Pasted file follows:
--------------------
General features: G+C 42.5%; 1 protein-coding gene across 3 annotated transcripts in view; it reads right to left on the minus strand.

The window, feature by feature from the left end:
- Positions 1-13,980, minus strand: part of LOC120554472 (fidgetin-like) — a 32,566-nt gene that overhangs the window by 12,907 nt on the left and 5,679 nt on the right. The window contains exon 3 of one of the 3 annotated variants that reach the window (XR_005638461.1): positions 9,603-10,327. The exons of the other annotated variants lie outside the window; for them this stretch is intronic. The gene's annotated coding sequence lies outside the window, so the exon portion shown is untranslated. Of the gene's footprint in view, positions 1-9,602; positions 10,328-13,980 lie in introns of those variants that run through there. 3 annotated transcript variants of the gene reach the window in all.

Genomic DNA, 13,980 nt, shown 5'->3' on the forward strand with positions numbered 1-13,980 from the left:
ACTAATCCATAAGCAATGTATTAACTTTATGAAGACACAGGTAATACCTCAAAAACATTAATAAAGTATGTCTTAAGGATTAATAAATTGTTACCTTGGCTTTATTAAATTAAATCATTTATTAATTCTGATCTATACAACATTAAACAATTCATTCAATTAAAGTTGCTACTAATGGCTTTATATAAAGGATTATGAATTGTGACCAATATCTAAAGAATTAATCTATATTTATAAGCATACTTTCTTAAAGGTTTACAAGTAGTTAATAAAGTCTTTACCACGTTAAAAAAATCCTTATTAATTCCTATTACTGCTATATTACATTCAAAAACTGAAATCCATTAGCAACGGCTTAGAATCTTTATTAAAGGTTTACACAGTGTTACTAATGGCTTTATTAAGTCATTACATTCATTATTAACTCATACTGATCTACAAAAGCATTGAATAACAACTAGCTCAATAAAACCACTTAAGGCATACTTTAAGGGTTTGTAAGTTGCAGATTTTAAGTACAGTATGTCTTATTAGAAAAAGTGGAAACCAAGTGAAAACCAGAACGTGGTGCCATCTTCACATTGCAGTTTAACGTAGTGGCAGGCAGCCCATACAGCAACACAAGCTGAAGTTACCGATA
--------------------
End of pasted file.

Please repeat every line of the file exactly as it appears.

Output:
General features: G+C 42.5%; 1 protein-coding gene across 3 annotated transcripts in view; it reads right to left on the minus strand.

The window, feature by feature from the left end:
- Positions 1-13,980, minus strand: part of LOC120554472 (fidgetin-like) — a 32,566-nt gene that overhangs the window by 12,907 nt on the left and 5,679 nt on the right. The window contains exon 3 of one of the 3 annotated variants that reach the window (XR_005638461.1): positions 9,603-10,327. The exons of the other annotated variants lie outside the window; for them this stretch is intronic. The gene's annotated coding sequence lies outside the window, so the exon portion shown is untranslated. Of the gene's footprint in view, positions 1-9,602; positions 10,328-13,980 lie in introns of those variants that run through there. 3 annotated transcript variants of the gene reach the window in all.

Genomic DNA, 13,980 nt, shown 5'->3' on the forward strand with positions numbered 1-13,980 from the left:
ACTAATCCATAAGCAATGTATTAACTTTATGAAGACACAGGTAATACCTCAAAAACATTAATAAAGTATGTCTTAAGGATTAATAAATTGTTACCTTGGCTTTATTAAATTAAATCATTTATTAATTCTGATCTATACAACATTAAACAATTCATTCAATTAAAGTTGCTACTAATGGCTTTATATAAAGGATTATGAATTGTGACCAATATCTAAAGAATTAATCTATATTTATAAGCATACTTTCTTAAAGGTTTACAAGTAGTTAATAAAGTCTTTACCACGTTAAAAAAATCCTTATTAATTCCTATTACTGCTATATTACATTCAAAAACTGAAATCCATTAGCAACGGCTTAGAATCTTTATTAAAGGTTTACACAGTGTTACTAATGGCTTTATTAAGTCATTACATTCATTATTAACTCATACTGATCTACAAAAGCATTGAATAACAACTAGCTCAATAAAACCACTTAAGGCATACTTTAAGGGTTTGTAAGTTGCAGATTTTAAGTACAGTATGTCTTATTAGAAAAAGTGGAAACCAAGTGAAAACCAGAACGTGGTGCCATCTTCACATTGCAGTTTAACGTAGTGGCAGGCAGCCCATACAGCAACACAAGCTGAAGTTACCGATA